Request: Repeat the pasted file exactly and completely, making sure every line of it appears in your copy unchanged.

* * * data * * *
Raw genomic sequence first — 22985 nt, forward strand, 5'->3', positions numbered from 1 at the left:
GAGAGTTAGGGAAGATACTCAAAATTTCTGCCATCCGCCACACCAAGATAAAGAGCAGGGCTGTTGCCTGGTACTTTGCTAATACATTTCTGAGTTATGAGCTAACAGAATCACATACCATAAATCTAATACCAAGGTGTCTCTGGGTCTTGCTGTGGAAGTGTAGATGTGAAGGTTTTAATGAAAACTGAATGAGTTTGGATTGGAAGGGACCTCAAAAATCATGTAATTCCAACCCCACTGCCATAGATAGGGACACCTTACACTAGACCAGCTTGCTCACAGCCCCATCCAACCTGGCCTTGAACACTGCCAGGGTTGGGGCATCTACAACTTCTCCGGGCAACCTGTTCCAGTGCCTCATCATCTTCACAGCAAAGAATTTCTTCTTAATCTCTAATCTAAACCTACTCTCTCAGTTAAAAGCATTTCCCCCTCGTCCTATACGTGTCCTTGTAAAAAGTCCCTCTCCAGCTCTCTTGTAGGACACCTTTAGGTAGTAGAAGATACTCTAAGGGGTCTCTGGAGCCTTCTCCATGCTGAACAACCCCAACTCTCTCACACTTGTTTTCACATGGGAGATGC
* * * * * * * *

Raw genomic sequence first — 22985 nt, forward strand, 5'->3', positions numbered from 1 at the left:
GAGAGTTAGGGAAGATACTCAAAATTTCTGCCATCCGCCACACCAAGATAAAGAGCAGGGCTGTTGCCTGGTACTTTGCTAATACATTTCTGAGTTATGAGCTAACAGAATCACATACCATAAATCTAATACCAAGGTGTCTCTGGGTCTTGCTGTGGAAGTGTAGATGTGAAGGTTTTAATGAAAACTGAATGAGTTTGGATTGGAAGGGACCTCAAAAATCATGTAATTCCAACCCCACTGCCATAGATAGGGACACCTTACACTAGACCAGCTTGCTCACAGCCCCATCCAACCTGGCCTTGAACACTGCCAGGGTTGGGGCATCTACAACTTCTCCGGGCAACCTGTTCCAGTGCCTCATCATCTTCACAGCAAAGAATTTCTTCTTAATCTCTAATCTAAACCTACTCTCTCAGTTAAAAGCATTTCCCCCTCGTCCTATACGTGTCCTTGTAAAAAGTCCCTCTCCAGCTCTCTTGTAGGACACCTTTAGGTAGTAGAAGATACTCTAAGGGGTCTCTGGAGCCTTCTCCATGCTGAACAACCCCAACTCTCTCACACTTGTTTTCACATGGGAGATGC